Since the beginning of 2014, a virus called CryptoLocker has terrorized the world, made millions of dollars, and permanently locked away files.
CryptoLocker is falling out of fashion. Replacing it is a virus called Cryptowall, which is essentially the same thing but in a different form.
In fact, Cryptowall might even be made by the same developers as CryptoLocker.
How does Cryptowall work?
-Cryptowall spreads itself through online files – typically, email attachments.
-You might receive an email from a friend with a link in the attachment. Clicking on that link infects your computer with Cryptowall almost instantly.
-Cryptowall will introduce itself via email. That email will claim that your files are inaccessible and your computer is officially infected.
-During that introductory email, Cryptowall explains the pricing structure: if you pay right away, your files cost “only” $500 to unlock. If you wait more than 48 hours, that bounty doubles to $1,000. That’s more expensive than CryptoLocker, which used a $300/$600 fee structure.
-Cryptowall primarily spreads through Dropbox, the popular cloud file storage service. This has made business users a popular target for Cryptowall, as a lot of businesses rely on Dropbox.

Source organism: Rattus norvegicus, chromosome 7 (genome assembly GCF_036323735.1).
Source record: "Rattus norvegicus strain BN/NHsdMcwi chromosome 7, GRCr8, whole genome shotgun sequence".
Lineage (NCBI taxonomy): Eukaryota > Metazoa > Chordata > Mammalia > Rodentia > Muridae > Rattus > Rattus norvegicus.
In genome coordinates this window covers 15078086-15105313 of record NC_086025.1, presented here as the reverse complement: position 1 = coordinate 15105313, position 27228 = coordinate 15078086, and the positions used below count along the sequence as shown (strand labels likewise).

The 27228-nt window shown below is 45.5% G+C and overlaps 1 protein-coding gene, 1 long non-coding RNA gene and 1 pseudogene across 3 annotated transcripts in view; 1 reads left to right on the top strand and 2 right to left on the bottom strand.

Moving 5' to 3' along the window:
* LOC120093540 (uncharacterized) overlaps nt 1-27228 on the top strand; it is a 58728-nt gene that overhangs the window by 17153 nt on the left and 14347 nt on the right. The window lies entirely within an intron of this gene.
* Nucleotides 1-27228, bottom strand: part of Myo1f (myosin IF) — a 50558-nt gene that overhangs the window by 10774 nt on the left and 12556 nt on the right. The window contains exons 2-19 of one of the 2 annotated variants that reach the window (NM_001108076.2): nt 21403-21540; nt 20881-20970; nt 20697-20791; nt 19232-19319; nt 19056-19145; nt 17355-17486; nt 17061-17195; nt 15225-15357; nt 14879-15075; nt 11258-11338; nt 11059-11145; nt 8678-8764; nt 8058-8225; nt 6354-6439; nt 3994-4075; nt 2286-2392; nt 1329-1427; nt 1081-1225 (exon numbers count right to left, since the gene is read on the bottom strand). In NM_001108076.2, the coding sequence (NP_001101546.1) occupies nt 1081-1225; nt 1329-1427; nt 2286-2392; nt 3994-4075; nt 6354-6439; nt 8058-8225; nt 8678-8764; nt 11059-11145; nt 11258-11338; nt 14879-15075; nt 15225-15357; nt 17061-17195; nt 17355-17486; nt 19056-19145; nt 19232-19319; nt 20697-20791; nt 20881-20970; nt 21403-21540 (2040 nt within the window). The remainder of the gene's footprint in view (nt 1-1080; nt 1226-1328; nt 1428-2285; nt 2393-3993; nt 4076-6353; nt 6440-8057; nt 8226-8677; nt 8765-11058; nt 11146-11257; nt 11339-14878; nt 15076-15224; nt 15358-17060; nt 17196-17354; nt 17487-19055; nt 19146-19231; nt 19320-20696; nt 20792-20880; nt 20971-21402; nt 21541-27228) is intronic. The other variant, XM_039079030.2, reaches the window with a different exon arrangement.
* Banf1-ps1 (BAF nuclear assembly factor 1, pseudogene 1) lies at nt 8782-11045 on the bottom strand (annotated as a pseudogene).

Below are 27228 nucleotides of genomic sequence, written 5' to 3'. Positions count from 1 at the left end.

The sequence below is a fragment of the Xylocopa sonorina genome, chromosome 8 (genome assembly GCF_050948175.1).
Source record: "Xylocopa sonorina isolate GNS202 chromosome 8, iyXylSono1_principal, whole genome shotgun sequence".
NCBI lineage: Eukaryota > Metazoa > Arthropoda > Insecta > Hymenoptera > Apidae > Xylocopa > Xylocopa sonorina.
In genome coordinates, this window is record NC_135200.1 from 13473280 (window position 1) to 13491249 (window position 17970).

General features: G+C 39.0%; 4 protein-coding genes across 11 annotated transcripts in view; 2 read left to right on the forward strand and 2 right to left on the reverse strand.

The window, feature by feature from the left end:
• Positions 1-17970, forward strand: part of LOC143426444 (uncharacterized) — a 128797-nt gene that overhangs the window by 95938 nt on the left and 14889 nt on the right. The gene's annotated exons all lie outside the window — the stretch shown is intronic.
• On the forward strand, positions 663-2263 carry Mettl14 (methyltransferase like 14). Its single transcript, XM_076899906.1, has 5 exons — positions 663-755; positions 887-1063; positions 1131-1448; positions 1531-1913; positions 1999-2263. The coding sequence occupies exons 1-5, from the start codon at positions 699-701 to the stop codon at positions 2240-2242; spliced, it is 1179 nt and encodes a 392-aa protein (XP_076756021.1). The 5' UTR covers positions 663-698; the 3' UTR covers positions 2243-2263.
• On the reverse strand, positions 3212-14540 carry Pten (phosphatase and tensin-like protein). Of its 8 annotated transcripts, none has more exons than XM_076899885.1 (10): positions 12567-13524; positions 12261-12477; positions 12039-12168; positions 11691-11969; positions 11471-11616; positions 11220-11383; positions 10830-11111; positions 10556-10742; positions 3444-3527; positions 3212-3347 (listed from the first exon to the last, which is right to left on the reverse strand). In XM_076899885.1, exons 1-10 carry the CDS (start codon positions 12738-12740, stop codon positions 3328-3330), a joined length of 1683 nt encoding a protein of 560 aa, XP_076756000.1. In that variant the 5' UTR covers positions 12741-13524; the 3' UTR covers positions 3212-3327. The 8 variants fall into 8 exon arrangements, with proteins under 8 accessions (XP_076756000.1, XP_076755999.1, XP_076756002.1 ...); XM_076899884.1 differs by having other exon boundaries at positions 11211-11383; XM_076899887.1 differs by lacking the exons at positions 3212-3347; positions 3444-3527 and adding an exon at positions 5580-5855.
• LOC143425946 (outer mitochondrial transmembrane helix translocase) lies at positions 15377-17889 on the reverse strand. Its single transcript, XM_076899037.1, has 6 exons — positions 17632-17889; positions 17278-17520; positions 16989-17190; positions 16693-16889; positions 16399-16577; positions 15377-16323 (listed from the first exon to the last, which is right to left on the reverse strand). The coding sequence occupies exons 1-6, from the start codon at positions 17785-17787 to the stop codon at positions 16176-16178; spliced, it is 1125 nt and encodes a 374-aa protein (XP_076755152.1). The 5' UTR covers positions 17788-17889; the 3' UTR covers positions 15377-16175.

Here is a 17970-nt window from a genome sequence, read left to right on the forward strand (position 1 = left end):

How to avoid Cryptowall
Downloading Cryptowall may be an expensive mistake. Unlocking your files costs $500 to $1000 USD. There’s no alternative: you can either pay that money and regain access to your files or lose your files behind encryption forever.
That’s a harsh choice to make.
The only way you can avoid paying the money while retaining access to your files is if you have saved those files in another location – like cloud storage or external storage. However, if your files were backed up to an external storage drive attached to your PC, then they will be encrypted there as well.
Here are some rules for avoiding Cryptowall:
-Scan email attachments with antivirus software before downloading them, if possible
-Don’t open emails from unknown contacts
-Even if an email comes from a known contact, it could be infected. If the email is suspicious or doesn’t feature any text explaining its reasons, then consider emailing your contact back confirming the email is legitimate.
-Use Google Chrome or another secure, updated browser like Firefox. Internet Explorer generally fares worse in security tests compared to both of these two browsers. With Chrome, users also receive warnings when they’re about to visit a site where other users have experienced problems.
-The most common Cryptowall email explains that your account received a fax and that you need to click on a link in the email to receive that fax. This has been a highly successful email with a high infection rate.
If you can follow the above tips, you’re way less likely to become another Cryptowall victim. If you do, however, like to click on unknown links in email attachments, then you could be in big trouble.
Be careful out there: the encryption virus attacks of 2014 are far from over.